Side note: I highly recommend wearing a name tag. You think you'd remember everyone, but when your graduating class has more than 500 people in it, the names start to fade.

2. Have a drink in hand

A beverage will really take the edge off the tension you're bound to feel in every pore of your body once you're actually there. Plus, you're going to be busy talking to so many people, you'll definitely need to refresh and rehydrate every now and then. Bonus: Should you find yourself empty-handed, you can use that as an excuse to break away from someone.

That said, don't overdo it. If you think you did embarrassing things when you were in high school, imagine how embarrassed you will feel when you find out that you were the most inebriated person at the reunion. There's nothing cute about barely being able to walk because you had too much to drink. Oh, and try not to fall while you're at it. (People don't forget.) Save it for the less formal after-party, where you can get wasted to your heart's content should you desire.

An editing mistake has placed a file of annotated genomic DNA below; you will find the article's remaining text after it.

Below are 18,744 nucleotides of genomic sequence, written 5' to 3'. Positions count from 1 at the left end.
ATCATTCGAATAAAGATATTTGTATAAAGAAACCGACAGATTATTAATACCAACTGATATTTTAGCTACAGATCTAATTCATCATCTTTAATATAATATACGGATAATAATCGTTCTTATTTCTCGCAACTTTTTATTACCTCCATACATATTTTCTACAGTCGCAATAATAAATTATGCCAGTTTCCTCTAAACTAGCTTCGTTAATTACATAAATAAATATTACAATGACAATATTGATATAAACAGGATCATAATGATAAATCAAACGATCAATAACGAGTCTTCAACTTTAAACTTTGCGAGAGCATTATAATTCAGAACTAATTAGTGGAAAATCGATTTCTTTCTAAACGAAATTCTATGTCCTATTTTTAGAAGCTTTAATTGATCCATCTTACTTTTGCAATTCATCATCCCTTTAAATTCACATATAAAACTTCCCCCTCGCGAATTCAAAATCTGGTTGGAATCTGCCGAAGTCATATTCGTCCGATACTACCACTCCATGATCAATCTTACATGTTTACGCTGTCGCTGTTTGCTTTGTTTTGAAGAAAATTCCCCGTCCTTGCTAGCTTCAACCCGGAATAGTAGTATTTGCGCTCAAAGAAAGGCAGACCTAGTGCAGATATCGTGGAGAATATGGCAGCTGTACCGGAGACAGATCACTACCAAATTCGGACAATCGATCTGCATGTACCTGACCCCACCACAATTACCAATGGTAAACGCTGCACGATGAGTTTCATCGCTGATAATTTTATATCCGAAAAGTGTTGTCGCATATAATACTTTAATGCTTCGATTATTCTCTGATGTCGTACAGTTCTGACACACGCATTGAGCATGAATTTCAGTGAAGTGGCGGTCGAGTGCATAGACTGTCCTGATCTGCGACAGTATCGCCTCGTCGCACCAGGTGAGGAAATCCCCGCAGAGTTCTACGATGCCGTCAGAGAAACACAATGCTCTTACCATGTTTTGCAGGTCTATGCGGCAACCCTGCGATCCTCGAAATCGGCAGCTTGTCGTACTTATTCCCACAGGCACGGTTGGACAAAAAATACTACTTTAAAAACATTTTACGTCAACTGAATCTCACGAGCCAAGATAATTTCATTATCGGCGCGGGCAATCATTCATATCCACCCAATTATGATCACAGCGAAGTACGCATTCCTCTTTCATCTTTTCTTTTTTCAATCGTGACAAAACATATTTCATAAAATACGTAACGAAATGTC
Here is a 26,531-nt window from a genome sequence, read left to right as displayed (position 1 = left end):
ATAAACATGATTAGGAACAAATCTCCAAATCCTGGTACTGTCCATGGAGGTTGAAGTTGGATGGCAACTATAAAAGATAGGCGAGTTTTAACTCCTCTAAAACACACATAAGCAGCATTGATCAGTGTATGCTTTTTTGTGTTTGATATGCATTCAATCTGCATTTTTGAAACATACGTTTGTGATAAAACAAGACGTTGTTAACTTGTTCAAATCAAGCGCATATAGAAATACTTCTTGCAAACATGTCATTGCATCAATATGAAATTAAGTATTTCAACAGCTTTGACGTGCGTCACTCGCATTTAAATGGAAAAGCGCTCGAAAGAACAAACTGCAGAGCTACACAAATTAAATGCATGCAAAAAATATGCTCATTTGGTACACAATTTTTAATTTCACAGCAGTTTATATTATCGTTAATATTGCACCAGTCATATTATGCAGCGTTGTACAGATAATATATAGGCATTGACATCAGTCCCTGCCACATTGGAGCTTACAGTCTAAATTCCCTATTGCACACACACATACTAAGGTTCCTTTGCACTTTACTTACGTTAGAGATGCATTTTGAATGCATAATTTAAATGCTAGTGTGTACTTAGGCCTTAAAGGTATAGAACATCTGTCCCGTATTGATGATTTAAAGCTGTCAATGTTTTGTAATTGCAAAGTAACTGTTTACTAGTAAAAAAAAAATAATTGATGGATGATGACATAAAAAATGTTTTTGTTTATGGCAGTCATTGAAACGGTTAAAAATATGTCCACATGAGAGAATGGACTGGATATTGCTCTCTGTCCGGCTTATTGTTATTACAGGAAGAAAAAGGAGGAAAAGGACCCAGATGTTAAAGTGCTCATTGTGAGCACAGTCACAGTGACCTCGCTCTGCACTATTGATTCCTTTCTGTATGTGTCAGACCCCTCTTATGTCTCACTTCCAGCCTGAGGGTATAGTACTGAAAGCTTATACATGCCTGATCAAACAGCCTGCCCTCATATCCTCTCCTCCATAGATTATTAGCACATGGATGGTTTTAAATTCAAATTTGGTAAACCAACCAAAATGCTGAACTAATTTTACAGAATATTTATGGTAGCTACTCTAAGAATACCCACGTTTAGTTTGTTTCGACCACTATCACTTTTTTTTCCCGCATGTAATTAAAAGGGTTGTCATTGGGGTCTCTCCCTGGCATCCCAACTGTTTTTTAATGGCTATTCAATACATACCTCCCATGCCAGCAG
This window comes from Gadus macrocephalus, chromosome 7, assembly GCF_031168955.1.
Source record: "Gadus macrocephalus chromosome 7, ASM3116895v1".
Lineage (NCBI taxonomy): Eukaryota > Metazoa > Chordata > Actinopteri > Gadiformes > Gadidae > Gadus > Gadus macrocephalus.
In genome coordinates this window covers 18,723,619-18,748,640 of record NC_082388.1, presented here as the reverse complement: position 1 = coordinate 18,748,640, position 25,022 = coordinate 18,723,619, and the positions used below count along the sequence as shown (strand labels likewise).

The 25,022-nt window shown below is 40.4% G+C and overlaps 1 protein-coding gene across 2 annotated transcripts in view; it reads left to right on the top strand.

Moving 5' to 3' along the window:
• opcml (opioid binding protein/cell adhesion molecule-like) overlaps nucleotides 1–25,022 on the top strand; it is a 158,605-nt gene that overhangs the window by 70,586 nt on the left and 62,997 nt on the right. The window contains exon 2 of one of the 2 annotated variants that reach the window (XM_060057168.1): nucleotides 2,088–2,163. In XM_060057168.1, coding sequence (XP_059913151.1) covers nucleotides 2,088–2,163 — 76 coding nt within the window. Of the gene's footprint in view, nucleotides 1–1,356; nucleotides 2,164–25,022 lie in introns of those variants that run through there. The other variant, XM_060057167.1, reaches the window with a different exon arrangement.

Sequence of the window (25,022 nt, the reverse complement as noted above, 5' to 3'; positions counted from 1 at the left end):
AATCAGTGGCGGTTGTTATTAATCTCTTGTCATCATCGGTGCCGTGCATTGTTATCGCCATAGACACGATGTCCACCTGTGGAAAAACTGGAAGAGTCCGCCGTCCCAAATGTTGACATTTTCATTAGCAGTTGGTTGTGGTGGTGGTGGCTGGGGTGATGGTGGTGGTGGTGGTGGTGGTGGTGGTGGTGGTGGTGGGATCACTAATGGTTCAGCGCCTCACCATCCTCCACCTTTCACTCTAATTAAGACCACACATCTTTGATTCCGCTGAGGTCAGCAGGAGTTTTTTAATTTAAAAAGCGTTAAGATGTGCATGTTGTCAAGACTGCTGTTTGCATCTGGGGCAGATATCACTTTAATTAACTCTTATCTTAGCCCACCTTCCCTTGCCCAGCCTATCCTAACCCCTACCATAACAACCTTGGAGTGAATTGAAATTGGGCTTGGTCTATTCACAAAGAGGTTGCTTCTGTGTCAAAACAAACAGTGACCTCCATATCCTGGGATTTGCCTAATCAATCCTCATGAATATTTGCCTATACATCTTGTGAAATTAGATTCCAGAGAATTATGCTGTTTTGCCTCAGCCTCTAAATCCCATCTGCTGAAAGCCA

3. Carry the conversation

No matter how "successful" you have become since your high school days, it's important to make an effort to be humble. Even if you despise every single person in the room, have the courtesy to hold a decent conversation. At the very least, ask the same amount of questions that you receive.

Expect to endure the whole "what have you been up to" pitch, in which you'll have to break down where you went to college, what you majored in, what job you currently hold, and where you live. If you're like me, you can go over this without having to be asked consecutive questions, but this might rub some people the wrong way if they feel obligated to go through the whole routine. (Sorry not sorry, time is sacred!) But, yes, this part of the night can just feel like people are reciting their LinkedIn profiles. Oh, well.

On the other hand, don't forget to ask the other person how they've been doing. Even if you don't actually care, it's the polite thing to do. Nobody wants to be called out for bad manners. A friend of mine said it best: "When you haven't seen someone for five years, you ask them how they're doing." It's just that basic.

4. Always look the part